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SBU News > Academics > College of Engineering & Applied Sciences > Arie Kaufman and Clinton Rubin Elected 2017 NAI Fellows

Arie Kaufman and Clinton Rubin Elected 2017 NAI Fellows

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Arie Kaufman
Arie Kaufman

Arie Kaufman, PhD, Distinguished Professor of Computer Science, and Clinton Rubin, PhD, Distinguished Professor of Biomedical Engineering in the College of Engineering and Applied Sciences at Stony Brook University have been elected as Fellows of the National Academy of Inventors (NAI).

According to the NAI, election as an NAI Fellow is a high honor bestowed upon academic innovators and inventors who have demonstrated a prolific spirit of innovation in creating or facilitating outstanding inventions and innovations that have made a tangible impact on quality of life, economic development, and the welfare of society. Professors Kaufman and Rubin will be inducted as NAI Fellows during its 2018 national meeting in Washington, DC, on April 5.

“The discoveries of Arie Kaufman and Clinton Rubin have made a remarkable impact on the Stony Brook University research enterprise and have helped advance the fields of computer science and biotechnology,” said Samuel L. Stanley Jr., MD, President of Stony Brook University. “Arie’s seminal work with virtual colonoscopy and Clinton’s research on low-intensity vibrations for treating osteoporosis and obesity are leading examples of Stony Brook-led technologies and inventions that have had a profound impact on society. Each truly deserve this outstanding distinction of being named NAI fellows.”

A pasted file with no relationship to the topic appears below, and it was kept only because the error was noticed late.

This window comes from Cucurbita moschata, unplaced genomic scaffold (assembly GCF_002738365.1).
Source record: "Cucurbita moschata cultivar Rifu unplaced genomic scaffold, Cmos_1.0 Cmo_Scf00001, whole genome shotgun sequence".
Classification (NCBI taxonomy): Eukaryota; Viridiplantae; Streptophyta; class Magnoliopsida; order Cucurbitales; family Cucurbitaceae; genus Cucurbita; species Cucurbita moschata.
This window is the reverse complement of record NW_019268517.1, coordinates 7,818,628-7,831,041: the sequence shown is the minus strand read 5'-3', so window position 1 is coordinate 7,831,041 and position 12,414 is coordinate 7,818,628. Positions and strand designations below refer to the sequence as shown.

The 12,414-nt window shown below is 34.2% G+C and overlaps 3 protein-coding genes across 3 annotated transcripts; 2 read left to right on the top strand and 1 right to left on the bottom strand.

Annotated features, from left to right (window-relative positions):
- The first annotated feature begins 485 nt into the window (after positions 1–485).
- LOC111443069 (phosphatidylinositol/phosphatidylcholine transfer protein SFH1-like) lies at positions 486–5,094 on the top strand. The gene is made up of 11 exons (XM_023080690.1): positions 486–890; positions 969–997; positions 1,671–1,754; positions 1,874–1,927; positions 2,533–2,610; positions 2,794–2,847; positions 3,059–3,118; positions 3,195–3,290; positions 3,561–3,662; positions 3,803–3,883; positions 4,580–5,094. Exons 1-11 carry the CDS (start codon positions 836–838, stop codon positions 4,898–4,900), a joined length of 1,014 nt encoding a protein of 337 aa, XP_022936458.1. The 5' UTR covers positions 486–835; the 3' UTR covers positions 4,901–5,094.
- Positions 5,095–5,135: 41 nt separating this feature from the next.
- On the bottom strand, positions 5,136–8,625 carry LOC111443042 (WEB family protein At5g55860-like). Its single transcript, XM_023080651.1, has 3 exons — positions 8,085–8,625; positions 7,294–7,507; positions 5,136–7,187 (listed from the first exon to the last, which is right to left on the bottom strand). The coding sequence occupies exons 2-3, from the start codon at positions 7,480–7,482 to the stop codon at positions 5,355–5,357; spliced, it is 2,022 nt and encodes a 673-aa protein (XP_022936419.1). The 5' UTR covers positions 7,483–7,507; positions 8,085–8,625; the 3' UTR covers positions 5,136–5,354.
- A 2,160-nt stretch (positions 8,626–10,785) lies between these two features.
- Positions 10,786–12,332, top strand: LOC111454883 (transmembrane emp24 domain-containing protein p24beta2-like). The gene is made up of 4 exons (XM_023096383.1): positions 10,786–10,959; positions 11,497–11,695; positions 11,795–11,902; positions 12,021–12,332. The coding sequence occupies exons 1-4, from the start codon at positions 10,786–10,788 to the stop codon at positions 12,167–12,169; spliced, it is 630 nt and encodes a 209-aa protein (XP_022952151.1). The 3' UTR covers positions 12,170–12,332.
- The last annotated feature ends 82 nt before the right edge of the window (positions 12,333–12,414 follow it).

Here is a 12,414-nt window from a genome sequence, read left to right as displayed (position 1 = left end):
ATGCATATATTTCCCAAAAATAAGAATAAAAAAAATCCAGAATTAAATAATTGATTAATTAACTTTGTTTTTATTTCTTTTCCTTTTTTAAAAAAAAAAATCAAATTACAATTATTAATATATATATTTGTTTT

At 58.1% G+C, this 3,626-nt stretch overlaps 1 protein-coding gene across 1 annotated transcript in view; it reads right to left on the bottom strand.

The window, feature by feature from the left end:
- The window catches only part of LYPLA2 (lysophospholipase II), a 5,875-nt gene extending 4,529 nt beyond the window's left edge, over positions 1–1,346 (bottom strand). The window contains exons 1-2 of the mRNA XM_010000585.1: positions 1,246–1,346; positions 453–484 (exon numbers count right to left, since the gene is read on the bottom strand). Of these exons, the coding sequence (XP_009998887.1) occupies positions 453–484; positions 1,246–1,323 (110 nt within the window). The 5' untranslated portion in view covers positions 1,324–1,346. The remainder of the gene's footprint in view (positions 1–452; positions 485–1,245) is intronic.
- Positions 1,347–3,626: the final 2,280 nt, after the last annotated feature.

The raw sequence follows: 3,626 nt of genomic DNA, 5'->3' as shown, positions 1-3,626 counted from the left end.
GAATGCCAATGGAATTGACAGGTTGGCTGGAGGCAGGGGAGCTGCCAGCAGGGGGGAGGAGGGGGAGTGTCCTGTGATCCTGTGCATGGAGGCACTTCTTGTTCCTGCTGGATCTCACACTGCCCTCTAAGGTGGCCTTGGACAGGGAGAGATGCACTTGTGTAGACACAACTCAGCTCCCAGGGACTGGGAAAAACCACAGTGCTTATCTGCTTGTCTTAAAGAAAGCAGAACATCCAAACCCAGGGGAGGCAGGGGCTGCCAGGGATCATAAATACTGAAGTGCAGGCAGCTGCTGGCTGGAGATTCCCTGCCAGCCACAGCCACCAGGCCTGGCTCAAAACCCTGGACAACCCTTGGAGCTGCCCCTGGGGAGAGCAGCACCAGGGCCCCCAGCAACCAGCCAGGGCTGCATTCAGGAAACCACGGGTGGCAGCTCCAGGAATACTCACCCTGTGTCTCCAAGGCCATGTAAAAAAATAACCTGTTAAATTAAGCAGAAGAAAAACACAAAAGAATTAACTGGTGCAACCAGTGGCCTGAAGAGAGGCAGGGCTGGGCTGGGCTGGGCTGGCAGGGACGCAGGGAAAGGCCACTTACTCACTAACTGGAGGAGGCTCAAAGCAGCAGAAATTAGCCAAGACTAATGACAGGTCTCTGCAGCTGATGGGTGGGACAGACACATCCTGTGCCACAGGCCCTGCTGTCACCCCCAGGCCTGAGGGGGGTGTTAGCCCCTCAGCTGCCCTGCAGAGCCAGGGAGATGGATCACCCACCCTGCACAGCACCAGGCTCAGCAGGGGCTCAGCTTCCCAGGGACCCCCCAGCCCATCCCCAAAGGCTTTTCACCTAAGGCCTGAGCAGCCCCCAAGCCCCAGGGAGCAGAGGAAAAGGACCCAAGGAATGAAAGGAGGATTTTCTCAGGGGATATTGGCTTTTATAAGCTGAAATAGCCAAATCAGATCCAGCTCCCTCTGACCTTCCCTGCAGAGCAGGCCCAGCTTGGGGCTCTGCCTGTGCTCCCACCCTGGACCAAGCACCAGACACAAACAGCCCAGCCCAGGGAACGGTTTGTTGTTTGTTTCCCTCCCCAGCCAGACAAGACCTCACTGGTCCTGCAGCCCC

Clinton Rubin
Clinton Rubin

Professor Kaufman is well known internationally for developing 3D virtual colonoscopy, a licensed an FDA-approved colon cancer screening technology. He is also the chief architect of the Reality Deck, a visualization facility at Stony Brook that interprets big data in many fields. Professor Rubin, founding chair of Stony Brook’s Department of Biomedical Engineering, pioneered research in understanding the role of mechanical signals in the musculoskeletal system and has patented technology that includes use of low frequency mechanical signals (vibrations) to combat disease like osteoporosis and obesity.

“I continue to be inspired by the accomplishments of our brilliant faculty, and am particularly proud of the national recognition of Arie and Clinton, both prolific and outstanding scholars,” said Fotis Sotiropoulos, Dean, College of Engineering and Applied Sciences.  “I congratulate them on this distinctive award and significant achievement in their academic careers, and thank them for their contributions to their Departments, and to the College of Engineering and Applied Sciences.”

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